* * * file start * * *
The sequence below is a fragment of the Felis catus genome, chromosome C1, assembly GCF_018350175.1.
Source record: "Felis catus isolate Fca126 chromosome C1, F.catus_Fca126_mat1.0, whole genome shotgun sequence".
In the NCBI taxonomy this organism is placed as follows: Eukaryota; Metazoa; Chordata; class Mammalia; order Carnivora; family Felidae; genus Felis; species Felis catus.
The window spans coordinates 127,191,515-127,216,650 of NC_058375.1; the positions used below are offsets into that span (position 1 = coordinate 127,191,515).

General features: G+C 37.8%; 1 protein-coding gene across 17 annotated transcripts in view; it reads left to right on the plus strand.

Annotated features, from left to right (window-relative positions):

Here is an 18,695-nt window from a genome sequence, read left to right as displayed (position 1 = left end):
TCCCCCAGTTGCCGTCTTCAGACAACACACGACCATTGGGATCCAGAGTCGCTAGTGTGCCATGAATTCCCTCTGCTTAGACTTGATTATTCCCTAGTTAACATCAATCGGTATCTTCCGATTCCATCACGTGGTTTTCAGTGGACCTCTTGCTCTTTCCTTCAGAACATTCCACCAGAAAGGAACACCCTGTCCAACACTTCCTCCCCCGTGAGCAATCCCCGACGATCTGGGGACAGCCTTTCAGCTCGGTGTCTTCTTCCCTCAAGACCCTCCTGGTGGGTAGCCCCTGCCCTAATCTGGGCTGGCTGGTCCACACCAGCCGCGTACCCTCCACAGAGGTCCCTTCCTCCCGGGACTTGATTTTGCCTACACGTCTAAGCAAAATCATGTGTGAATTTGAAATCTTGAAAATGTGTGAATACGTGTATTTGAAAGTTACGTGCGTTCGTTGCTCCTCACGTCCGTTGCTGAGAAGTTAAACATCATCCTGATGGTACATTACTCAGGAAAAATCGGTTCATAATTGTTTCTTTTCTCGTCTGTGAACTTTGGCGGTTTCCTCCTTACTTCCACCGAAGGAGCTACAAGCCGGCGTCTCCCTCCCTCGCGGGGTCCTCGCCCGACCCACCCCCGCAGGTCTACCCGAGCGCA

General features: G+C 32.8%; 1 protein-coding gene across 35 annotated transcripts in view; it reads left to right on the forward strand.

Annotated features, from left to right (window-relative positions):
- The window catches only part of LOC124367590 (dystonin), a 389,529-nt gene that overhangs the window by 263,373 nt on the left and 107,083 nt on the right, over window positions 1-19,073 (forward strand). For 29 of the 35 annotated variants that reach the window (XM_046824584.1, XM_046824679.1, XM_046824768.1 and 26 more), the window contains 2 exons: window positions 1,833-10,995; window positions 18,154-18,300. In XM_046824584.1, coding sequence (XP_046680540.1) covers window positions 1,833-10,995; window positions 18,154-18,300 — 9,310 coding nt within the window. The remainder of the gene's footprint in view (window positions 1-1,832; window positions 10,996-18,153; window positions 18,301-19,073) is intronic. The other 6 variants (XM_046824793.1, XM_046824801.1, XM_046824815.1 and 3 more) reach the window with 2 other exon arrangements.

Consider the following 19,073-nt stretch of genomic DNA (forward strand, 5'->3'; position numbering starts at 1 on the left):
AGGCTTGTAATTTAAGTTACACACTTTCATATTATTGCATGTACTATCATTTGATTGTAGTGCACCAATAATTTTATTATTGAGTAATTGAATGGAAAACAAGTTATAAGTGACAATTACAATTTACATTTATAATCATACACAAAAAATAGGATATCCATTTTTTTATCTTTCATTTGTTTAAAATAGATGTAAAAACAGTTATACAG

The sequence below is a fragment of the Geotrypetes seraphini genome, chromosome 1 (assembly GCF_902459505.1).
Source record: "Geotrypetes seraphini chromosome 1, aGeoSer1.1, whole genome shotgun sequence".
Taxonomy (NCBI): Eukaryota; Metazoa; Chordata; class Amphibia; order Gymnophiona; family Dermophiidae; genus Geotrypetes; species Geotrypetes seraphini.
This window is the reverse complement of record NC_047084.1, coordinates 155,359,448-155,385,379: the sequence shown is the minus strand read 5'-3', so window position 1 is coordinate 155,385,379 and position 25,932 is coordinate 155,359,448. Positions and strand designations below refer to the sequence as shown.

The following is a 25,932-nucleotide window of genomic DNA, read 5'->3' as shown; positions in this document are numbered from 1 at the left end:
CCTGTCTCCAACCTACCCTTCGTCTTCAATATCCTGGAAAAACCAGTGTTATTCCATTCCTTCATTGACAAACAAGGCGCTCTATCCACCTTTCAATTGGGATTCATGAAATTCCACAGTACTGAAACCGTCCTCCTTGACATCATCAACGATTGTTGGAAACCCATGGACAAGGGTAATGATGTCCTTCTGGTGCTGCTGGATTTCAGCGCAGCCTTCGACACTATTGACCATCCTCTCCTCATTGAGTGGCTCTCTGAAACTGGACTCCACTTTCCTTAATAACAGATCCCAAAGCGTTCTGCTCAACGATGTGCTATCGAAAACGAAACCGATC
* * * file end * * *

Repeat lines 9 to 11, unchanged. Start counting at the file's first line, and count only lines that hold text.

General features: G+C 32.8%; 1 protein-coding gene across 35 annotated transcripts in view; it reads left to right on the forward strand.

Annotated features, from left to right (window-relative positions):
- The window catches only part of LOC124367590 (dystonin), a 389,529-nt gene that overhangs the window by 263,373 nt on the left and 107,083 nt on the right, over window positions 1-19,073 (forward strand). For 29 of the 35 annotated variants that reach the window (XM_046824584.1, XM_046824679.1, XM_046824768.1 and 26 more), the window contains 2 exons: window positions 1,833-10,995; window positions 18,154-18,300. In XM_046824584.1, coding sequence (XP_046680540.1) covers window positions 1,833-10,995; window positions 18,154-18,300 — 9,310 coding nt within the window. The remainder of the gene's footprint in view (window positions 1-1,832; window positions 10,996-18,153; window positions 18,301-19,073) is intronic. The other 6 variants (XM_046824793.1, XM_046824801.1, XM_046824815.1 and 3 more) reach the window with 2 other exon arrangements.